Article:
One of the most powerful exhibits I’ve ever experienced about the Holocaust is at the site of what was once the Auschwitz-Birkenau death camp in Poland.
Here, in the installation by Yad Vashem at Block 27, the deeply human story is told through flickering film footage of Jews living ordinary lives in Europe before World War II: a young girl ice skating, children singing and dancing.
The story is also told through video testimony of Jews who survived, through giant pages listing the millions of names of those who didn’t, and through drawings on the walls.
Viewers are left with the gut-wrenching reality that the Shoah destroyed real people with real names and real lives.
That some aspects of the exhibit were technologically sophisticated and others were devoid of technology is entirely incidental to the experience.
In the sphere of remembrance, technology should never be a “thing” in its own right. Stories, really, are the thing. They are at the heart of how we talk to each other, share memories, transmit understanding. Technology has always been in service of that human function. It is a utility to help tell our stories and deliver our content. Within Echoes & Reflections, for example, visual history testimonies from survivors and other witnesses to the Holocaust, were carefully curated from USC Shoah Foundation’s Visual History Archive, and embedded within each classroom lesson and theme to bring the history to life with real people who lived through this event.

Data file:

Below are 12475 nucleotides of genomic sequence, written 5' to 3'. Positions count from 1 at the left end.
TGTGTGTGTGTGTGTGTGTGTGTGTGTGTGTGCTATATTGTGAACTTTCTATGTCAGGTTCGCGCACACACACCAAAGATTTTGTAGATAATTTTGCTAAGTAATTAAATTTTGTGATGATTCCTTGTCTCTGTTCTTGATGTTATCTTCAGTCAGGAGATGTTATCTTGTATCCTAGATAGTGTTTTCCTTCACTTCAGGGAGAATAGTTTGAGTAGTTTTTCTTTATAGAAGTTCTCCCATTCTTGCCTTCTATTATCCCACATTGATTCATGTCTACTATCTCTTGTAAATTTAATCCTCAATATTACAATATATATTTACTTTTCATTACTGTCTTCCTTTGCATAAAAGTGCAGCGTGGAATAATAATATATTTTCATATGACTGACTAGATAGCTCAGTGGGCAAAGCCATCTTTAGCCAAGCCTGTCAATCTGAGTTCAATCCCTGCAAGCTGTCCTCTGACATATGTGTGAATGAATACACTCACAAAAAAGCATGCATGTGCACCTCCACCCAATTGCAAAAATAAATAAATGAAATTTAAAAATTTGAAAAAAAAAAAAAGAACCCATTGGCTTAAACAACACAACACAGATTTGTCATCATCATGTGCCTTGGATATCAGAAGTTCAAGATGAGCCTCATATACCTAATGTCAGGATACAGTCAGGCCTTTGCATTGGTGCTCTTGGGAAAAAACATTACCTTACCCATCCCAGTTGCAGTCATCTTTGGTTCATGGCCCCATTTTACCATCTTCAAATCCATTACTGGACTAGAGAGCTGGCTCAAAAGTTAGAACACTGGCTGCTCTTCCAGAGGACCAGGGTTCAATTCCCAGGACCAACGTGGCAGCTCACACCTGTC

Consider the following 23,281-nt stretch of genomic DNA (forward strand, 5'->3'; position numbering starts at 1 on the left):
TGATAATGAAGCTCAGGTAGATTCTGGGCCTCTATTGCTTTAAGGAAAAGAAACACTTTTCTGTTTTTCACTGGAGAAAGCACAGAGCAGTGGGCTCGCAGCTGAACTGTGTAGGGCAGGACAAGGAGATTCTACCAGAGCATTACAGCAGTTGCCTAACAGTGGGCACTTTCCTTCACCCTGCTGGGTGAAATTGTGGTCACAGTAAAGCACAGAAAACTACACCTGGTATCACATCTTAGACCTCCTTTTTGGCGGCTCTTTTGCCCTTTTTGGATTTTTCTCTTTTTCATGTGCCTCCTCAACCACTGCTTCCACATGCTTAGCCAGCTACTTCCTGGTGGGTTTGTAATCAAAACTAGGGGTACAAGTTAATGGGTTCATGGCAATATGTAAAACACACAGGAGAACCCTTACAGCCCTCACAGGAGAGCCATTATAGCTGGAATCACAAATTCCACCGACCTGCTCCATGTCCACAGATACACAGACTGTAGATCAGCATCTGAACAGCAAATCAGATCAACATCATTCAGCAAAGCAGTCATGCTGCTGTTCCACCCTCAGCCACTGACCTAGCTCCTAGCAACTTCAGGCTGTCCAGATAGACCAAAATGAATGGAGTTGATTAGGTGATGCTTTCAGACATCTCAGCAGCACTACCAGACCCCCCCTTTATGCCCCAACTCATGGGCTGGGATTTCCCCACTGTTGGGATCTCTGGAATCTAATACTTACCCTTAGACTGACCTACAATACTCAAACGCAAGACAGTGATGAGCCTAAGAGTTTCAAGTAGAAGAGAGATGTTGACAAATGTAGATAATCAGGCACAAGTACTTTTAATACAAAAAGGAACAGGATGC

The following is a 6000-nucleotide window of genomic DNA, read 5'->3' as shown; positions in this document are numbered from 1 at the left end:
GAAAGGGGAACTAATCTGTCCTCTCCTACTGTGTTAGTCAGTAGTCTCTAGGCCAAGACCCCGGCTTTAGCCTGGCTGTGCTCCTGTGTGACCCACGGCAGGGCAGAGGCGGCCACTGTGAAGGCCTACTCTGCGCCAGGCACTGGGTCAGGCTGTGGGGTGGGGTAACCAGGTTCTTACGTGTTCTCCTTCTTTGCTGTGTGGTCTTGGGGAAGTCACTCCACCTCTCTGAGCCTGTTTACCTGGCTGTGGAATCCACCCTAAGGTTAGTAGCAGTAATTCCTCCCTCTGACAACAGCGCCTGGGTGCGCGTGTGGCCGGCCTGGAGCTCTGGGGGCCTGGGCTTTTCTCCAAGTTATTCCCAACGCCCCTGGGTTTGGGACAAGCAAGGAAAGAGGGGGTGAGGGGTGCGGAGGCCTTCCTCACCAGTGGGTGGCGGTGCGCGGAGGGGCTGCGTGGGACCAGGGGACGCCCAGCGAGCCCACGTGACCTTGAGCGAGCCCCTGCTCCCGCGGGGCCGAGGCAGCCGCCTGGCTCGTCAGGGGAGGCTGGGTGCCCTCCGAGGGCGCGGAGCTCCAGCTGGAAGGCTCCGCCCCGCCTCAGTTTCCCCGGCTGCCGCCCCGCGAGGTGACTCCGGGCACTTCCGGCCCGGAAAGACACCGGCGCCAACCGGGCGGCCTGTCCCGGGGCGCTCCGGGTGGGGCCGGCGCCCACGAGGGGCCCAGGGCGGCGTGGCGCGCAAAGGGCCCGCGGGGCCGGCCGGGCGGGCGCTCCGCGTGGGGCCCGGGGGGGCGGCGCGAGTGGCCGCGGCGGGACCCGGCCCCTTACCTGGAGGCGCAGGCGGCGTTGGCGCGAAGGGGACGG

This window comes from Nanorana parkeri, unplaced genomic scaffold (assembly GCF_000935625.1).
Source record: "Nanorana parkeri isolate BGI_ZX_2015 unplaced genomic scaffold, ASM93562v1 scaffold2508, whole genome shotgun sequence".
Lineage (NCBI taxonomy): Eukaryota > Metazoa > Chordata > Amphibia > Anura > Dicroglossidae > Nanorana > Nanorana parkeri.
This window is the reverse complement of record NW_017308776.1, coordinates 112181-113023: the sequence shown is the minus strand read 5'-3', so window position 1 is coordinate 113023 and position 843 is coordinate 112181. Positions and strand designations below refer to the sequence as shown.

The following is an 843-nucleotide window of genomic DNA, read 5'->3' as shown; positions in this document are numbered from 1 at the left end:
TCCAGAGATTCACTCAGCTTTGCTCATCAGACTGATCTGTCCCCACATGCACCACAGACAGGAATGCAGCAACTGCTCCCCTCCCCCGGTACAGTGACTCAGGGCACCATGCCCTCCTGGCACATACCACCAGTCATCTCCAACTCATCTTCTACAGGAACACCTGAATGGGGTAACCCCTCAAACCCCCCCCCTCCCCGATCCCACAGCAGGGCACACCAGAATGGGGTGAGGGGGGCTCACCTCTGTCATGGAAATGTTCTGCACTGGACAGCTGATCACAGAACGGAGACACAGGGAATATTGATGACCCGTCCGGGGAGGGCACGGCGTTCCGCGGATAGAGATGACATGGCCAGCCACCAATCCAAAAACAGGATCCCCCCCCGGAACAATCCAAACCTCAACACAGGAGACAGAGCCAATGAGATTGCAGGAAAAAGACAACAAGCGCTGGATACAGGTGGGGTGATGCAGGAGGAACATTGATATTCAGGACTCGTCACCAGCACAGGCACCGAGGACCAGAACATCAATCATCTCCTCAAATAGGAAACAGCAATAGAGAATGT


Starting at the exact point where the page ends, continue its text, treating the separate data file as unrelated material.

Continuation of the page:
This month and next, as students return to school, I ask educators to bear this message in mind. Students from toddlers to twentysomethings exist in a virtual matrix of gadgets, video games and social media accounts.
This is natural. Media, like fashion, is ever changing. The trick is to use the latest technology to meet the students where they are, and to deliver to them stories that illuminate.
It was with this intention that USC Shoah Foundation has embarked on several technological innovations.
Our 2016 documentary, “The Last Goodbye,” is the first virtual-reality film to take audiences through a concentration camp. The power of it lies not in the capability to capture a scene in 360 degrees, but in the immersive experience of being in the Majdanek death camp with the narrator, Pinchas Gutter, the only member of his family of four to survive the camp in Poland. Adding to the authenticity of the experience is the fact that Gutter was filmed not on a green screen in some studio, but on site. When he is standing at the door of the gas chamber where his sister was murdered, there is no escaping the terrible truth of what that place means in his memory.
In this same spirit, we have recorded more than a dozen testimonies using a technology we developed that allows users to interact with the survivors on a screen. (The interviewees were filmed volumetrically, meaning it will one day be possible to reconstruct their images into holograms.) Called Dimensions in Testimony, these interactive biographies enable viewers to be guided by their own curiosity; to take an inquisitive approach to learning a survivor’s story, in the same way we do when we see a Holocaust survivor speak to a classroom.
Technology is not the message. It is what our audiences experience that really counts.